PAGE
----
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GLOBAL MARKETS-T-bill yields fall on Fed expectations; China, Euro bank review hit shares
October 23, 2013 / 6:01 PM / 4 years ago

GLOBAL MARKETS-T-bill yields fall on Fed expectations; China, Euro bank review hit shares

* U.S. Treasuries yields lowest in 3 months as tapering seen
    * Wall St down after four record sessions on S&P 500 on weak
    * China short-term rates spike boosts demand for dollar,
yen, Swiss franc

    By Angela Moon
    NEW YORK, Oct 23 (Reuters) - U.S. Treasuries yields fell to
the lowest in three months on Wednesday on reinforced
expectations that the Federal Reserve is unlikely to reduce its
stimulus efforts in the near term, while global equity markets
ended their recent winning streak.
    On Wall Street, the S&P 500 was down after a four-day streak
of record highs as shares of Caterpillar and a number of
chipmakers tumbled on weaker-than-expected results. 
    European shares snapped a nine-day winning streak, hit by
plans for a tougher stress test for euro zone banks, as well as
weak earnings numbers and forecast downgrades in other sectors.
 The FTSEurofirst 300 index lost 0.6 percent.
    Global equity markets weakened as China's primary short-term
money rates rose on concerns the People's Bank of China may
tighten its cash supply to address inflation risks, which could
hurt growth in the world's second-largest economy. Shanghai
shares fell 1.3 percent.
    In the U.S. Treasuries market, the focus was largely
centered on next week's Federal Reserve policy meeting, where
the U.S. central bank is expected to keep its $85 billion a
month bond purchase program unchanged.
    "The Fed is kind of handcuffed from doing any tapering; the
consensus is pushing it out to March. The weak (jobs) number
supports it," said Sean Murphy, a Treasuries trader at Societe
Generale in New York.
    A Reuters poll conducted on Tuesday showed 9 of 15 U.S.
primary dealers see the Fed starting to reduce bond purchases in
March, with many of them blaming Washington's fiscal impasse for
a "significant" impact on the Fed's timing. 
    The benchmark 10-year U.S. Treasury note was up
11/32, the yield at 2.4709 percent. 
    The STOXX Europe 600 Banks index dropped 2.1 percent for its
weakest day in two months after the European Central
Bank said it would review the quality of a broader-than-expected
range of assets held by top regional lenders next year. That may
result in them having to raise fresh capital. 
    The Spanish IBEX and Italian FTSE MIB 
recorded their worst sessions since August.
    On Wall Street, Caterpillar Inc was one of the
biggest decliners on the S&P, slumping 6 percent to $83.83 after
the heavy-equipment machinery maker cut its full-year outlook
for a third time.
    The Dow Jones industrial average was down 63.61
points, or 0.41 percent, at 15,404.05. The Standard & Poor's 500
Index was down 8.49 points, or 0.48 percent, at 1,746.18.
The Nasdaq Composite Index was down 25.25 points, or
0.64 percent, at 3,904.32. 
    MSCI's world equity index, which tracks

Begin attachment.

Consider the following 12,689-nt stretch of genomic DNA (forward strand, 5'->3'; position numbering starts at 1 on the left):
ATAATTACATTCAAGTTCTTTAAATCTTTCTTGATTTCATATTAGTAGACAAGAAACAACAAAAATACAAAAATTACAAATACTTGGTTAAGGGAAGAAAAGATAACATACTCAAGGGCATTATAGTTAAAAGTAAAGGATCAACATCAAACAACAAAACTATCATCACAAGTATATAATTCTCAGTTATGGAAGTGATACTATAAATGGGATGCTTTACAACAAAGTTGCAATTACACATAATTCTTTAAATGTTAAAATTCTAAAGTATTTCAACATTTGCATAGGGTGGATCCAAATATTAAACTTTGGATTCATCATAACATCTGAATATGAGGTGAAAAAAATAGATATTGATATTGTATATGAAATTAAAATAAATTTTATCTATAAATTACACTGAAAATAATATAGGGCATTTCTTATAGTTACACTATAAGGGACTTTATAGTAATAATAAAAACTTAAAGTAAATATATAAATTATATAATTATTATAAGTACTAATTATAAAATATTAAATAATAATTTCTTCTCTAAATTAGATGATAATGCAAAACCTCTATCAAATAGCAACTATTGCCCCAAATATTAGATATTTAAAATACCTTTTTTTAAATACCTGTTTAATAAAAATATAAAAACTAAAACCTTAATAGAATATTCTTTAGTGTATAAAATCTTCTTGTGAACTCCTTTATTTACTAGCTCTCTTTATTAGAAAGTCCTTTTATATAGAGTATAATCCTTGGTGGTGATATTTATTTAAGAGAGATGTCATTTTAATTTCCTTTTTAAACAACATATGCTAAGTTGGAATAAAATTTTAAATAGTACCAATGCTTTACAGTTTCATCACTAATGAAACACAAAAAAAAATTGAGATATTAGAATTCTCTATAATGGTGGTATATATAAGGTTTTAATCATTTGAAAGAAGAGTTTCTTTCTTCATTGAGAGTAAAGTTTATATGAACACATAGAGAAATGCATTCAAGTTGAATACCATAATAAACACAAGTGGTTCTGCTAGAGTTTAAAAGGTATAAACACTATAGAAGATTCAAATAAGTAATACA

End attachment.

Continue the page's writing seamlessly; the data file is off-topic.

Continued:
shares in 45 countries, fell 0.6 percent.
    China's primary short-term money rates rose in
a delayed reaction to signals from regulators that they are
considering tightening liquidity to tamp rising inflationary
    A policy adviser to the People's Bank of China told Reuters
on Tuesday that the authority may tighten cash conditions in the
financial system to address inflation risks.
    The benchmark seven-day repo contract, which has
been on a steady slide since Oct. 9, rose steeply, with quotes
as high as 4.55 percent, up more than a full percentage point
from the previous final closing quote. 
    Concerns about soft U.S. jobs data for September, which
appeared to rule out a cut in U.S monetary stimulus before next
year and caused a plunge in the dollar, took a back seat as
Chinese money market rates climbed to levels not seen since
    Rising liquidity needs for Chinese corporate tax payment
deadlines and worries about bad banking debt appeared partly
responsible for the jump in short-term rates, analysts said.
    The rate spike was short-lived but caused a market panic
nevertheless, causing a scramble for safe-haven currencies.
    "The weight of a weak U.S. non-farm (payroll data released
on Tuesday) is surpassed by rising risk aversion on concerns
over China's money market. Profit-taking takes hold," said
Camilla Sutton, chief currency strategist at Scotiabank in
    The yen was in demand, pushing the dollar down 0.8 percent
at 97.31 yen and the euro 0.9 percent weaker at 134.06
yen. The Swiss franc rose as the dollar and euro both
slipped 0.3 percent to 0.8924 and 1.2296 francs
, respectively.
    In commodities trading, U.S. crude fell toward $96 a barrel
to its lowest since July, outpacing a smaller drop in Brent
futures, pressured by ample supplies and a further inventory
build-up in the United States, the world's top consumer.
    U.S. crude fell $1.00 to $97.30 and earlier reached
$96.16, its lowest since July 1. Brent crude fell $1.55
to $108.42 a barrel after hitting a session high of $110.06.

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